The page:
Two-step model for centromeric CENP-A nucleosomes formation

We observed a reduction in core chromatin incorporated CENP-A only after washout of the noncore chromatin materials by 0.5–0.6 M NaCl of cells or nuclei (Fig. 4), implying that nascent CENP-A is incorporated into centromeres in two steps: first, CENP-A is recruited to the preexisted centromere chromatin complex with relatively weak association, and next, is assembled into the stable centromeric core chromatin. RSF is required for the second step. Based on the results obtained in this paper and other works, we argue for a two-step deposition model for centromeric CENP-A nucleosome formation as follows (Fig. 6 B). First, CENP-A is recruited to the centromeric chromatin through relatively weak association in early G1 (Jansen et al., 2007). Meanwhile, from arrival to actual assembly into nucleosomes, ICEN components might trap CENP-A at deposition sites, potentially through the CENP-H/I (ICEN35/19) complex (Okada et al., 2006) (Fig. 6 B, loading step) or other factors. Then, the predeposited CENP-A is assembled into the centromeric nucleosomes by RSF remodeling function in mid-G1 (Fig. 6 B, incorporation step). A predeposition model was previously proposed to explain the delay between DNA replication and CENP-ACID loading (Schuh et al., 2007). The lag between the start of CENP-A loading and RSF colocalization (Fig. 6 A) might be necessary for accumulation of a certain amount of CENP-A, or modification of CENP-A itself, other histones, or ICEN components at deposition sites. Our findings may help decipher other cellular processes with established epigenetic mechanisms.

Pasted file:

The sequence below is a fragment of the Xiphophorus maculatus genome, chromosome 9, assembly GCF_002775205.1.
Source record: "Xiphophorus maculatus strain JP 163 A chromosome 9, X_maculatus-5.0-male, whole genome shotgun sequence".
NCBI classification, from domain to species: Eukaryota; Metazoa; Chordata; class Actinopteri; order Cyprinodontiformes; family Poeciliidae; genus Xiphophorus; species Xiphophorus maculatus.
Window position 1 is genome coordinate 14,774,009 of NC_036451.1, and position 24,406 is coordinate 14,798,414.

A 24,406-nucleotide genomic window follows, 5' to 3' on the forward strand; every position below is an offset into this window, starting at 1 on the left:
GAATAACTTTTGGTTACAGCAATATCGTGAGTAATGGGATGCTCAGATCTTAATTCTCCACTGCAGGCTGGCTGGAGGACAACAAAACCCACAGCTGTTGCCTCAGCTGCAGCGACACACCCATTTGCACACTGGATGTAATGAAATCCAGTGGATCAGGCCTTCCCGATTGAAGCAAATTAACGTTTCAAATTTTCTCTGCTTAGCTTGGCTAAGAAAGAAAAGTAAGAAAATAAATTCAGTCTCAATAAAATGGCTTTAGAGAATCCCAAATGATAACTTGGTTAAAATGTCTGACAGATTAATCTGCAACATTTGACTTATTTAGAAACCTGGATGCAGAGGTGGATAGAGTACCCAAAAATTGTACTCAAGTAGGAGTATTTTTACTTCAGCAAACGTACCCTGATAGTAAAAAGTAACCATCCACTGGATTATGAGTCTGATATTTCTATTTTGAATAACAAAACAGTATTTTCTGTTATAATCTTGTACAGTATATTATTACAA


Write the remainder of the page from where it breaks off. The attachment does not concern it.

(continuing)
Materials and methods

Cell culture

HeLa S3 cells were grown at 37°C in DMEM (Sigma-Aldrich) for monolayer culture or RPMI 1640 (Nissui) for suspension culture, supplemented with 5 or 10% calf serum and antibiotics.

Cell synchronization

Synchronization at the G1/S border was achieved by two cycles of 2 mM thymidine block and at mitosis by a 12-h incubation with 100 ng/ml TN16. About 3 × 108 cells per interphasic time-point were subjected to nChIP with anti-Rsf-1. Cells in the S phase were obtained 4 h after release from the second thymidine block. Cells in G1 were obtained by release after 2, 4, 6, and 8 h from the TN16 mitotic block. Cells were exposed to 10 µM MG132 after one thymidine block in order to block the anaphase onset.